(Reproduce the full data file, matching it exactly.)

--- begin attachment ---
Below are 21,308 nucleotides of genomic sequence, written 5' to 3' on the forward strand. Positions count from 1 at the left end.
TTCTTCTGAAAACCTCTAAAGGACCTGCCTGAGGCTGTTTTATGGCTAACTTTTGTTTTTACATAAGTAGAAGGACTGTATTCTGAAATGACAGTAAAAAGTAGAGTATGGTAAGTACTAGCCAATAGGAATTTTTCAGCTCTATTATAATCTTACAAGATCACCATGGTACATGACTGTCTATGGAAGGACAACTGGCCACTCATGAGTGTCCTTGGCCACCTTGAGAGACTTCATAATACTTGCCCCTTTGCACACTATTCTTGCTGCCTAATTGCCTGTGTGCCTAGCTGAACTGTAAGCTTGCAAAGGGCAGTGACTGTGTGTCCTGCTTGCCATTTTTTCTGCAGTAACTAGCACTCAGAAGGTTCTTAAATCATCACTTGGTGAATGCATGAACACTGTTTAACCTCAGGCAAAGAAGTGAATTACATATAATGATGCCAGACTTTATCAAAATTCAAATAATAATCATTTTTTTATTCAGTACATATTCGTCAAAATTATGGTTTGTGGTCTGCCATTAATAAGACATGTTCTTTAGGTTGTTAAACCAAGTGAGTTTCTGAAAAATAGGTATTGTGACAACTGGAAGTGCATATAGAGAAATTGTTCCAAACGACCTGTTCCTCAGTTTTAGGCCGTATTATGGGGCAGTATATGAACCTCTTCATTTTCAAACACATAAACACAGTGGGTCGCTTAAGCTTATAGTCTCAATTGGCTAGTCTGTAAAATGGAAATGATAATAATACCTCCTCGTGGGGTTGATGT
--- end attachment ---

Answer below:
Below are 21,308 nucleotides of genomic sequence, written 5' to 3' on the forward strand. Positions count from 1 at the left end.
TTCTTCTGAAAACCTCTAAAGGACCTGCCTGAGGCTGTTTTATGGCTAACTTTTGTTTTTACATAAGTAGAAGGACTGTATTCTGAAATGACAGTAAAAAGTAGAGTATGGTAAGTACTAGCCAATAGGAATTTTTCAGCTCTATTATAATCTTACAAGATCACCATGGTACATGACTGTCTATGGAAGGACAACTGGCCACTCATGAGTGTCCTTGGCCACCTTGAGAGACTTCATAATACTTGCCCCTTTGCACACTATTCTTGCTGCCTAATTGCCTGTGTGCCTAGCTGAACTGTAAGCTTGCAAAGGGCAGTGACTGTGTGTCCTGCTTGCCATTTTTTCTGCAGTAACTAGCACTCAGAAGGTTCTTAAATCATCACTTGGTGAATGCATGAACACTGTTTAACCTCAGGCAAAGAAGTGAATTACATATAATGATGCCAGACTTTATCAAAATTCAAATAATAATCATTTTTTTATTCAGTACATATTCGTCAAAATTATGGTTTGTGGTCTGCCATTAATAAGACATGTTCTTTAGGTTGTTAAACCAAGTGAGTTTCTGAAAAATAGGTATTGTGACAACTGGAAGTGCATATAGAGAAATTGTTCCAAACGACCTGTTCCTCAGTTTTAGGCCGTATTATGGGGCAGTATATGAACCTCTTCATTTTCAAACACATAAACACAGTGGGTCGCTTAAGCTTATAGTCTCAATTGGCTAGTCTGTAAAATGGAAATGATAATAATACCTCCTCGTGGGGTTGATGT